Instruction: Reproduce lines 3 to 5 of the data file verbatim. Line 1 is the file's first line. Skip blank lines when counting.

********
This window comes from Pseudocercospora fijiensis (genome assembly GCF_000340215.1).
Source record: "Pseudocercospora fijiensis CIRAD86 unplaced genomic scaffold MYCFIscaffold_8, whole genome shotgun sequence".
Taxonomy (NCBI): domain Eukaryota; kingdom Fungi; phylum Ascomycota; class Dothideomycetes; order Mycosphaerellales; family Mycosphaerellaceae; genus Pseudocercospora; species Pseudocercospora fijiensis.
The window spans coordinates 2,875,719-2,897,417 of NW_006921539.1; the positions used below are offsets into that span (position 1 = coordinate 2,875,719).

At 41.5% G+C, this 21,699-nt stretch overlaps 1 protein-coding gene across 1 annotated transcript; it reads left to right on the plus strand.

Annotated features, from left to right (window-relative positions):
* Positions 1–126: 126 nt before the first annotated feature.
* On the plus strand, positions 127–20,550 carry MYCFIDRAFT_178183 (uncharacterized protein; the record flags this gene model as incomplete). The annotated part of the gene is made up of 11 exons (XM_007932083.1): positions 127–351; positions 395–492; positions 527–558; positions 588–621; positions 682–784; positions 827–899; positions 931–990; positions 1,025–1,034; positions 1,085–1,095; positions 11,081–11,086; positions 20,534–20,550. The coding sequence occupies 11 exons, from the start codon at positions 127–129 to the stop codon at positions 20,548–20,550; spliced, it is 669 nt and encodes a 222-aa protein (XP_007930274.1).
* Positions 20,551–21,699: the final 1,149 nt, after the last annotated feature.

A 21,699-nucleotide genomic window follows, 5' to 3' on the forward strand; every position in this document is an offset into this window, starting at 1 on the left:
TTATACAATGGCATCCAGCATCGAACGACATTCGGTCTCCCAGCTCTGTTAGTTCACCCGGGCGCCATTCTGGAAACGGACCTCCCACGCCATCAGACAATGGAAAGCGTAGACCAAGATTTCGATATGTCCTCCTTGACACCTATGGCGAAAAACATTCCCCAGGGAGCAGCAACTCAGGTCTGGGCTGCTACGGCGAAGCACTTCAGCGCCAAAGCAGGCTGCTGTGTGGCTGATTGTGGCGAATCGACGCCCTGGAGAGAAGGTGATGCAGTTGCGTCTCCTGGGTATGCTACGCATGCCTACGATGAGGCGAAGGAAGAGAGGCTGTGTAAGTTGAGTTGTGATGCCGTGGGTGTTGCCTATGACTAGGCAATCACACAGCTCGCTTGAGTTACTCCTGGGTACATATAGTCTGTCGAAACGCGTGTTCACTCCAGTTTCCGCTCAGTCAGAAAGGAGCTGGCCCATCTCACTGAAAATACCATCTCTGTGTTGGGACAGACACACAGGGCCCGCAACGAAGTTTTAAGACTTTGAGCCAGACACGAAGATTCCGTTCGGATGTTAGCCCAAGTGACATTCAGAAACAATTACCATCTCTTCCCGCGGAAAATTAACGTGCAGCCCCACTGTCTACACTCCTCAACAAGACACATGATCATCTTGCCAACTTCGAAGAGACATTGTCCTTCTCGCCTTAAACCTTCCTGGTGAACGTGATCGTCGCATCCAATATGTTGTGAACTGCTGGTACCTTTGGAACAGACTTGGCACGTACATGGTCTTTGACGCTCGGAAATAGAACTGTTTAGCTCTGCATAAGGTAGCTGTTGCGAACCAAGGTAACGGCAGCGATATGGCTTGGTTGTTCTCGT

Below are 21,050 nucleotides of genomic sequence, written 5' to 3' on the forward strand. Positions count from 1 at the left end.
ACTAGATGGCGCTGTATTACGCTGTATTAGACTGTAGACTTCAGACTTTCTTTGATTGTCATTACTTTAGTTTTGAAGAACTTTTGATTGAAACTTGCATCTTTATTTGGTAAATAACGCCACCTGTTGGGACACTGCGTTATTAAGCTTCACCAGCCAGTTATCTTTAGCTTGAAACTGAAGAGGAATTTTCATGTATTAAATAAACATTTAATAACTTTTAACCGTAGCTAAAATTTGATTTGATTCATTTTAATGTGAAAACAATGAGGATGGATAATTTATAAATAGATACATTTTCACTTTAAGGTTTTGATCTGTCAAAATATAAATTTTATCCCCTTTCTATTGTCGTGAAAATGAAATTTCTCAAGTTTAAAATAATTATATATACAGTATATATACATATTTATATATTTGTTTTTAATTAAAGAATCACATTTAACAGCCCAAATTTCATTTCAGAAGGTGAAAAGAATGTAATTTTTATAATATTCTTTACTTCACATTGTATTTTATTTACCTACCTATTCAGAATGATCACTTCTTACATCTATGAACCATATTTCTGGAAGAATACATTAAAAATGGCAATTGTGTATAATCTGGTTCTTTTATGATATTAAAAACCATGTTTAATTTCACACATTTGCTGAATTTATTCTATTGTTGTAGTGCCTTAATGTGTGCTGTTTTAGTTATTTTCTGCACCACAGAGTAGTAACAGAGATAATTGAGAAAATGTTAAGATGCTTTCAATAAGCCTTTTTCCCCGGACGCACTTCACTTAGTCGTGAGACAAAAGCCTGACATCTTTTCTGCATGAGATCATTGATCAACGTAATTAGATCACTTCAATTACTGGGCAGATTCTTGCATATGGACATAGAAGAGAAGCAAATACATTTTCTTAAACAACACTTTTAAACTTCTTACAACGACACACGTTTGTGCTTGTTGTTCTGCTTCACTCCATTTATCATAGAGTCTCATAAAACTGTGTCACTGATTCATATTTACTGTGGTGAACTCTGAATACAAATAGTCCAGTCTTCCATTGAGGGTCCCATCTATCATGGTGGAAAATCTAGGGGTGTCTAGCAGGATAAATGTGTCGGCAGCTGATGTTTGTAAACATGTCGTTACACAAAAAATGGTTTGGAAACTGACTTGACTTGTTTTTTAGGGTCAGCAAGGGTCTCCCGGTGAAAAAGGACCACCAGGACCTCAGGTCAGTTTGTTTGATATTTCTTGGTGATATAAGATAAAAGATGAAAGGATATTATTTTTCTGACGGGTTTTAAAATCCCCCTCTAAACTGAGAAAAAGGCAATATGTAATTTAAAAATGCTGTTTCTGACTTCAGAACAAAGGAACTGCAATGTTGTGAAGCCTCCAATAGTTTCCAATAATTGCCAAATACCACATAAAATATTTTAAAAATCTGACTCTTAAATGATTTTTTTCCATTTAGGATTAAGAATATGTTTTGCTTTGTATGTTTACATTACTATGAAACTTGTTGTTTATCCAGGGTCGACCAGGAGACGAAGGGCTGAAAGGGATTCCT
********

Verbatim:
Taxonomy (NCBI): domain Eukaryota; kingdom Fungi; phylum Ascomycota; class Dothideomycetes; order Mycosphaerellales; family Mycosphaerellaceae; genus Pseudocercospora; species Pseudocercospora fijiensis.
The window spans coordinates 2,875,719-2,897,417 of NW_006921539.1; the positions used below are offsets into that span (position 1 = coordinate 2,875,719).

At 41.5% G+C, this 21,699-nt stretch overlaps 1 protein-coding gene across 1 annotated transcript; it reads left to right on the plus strand.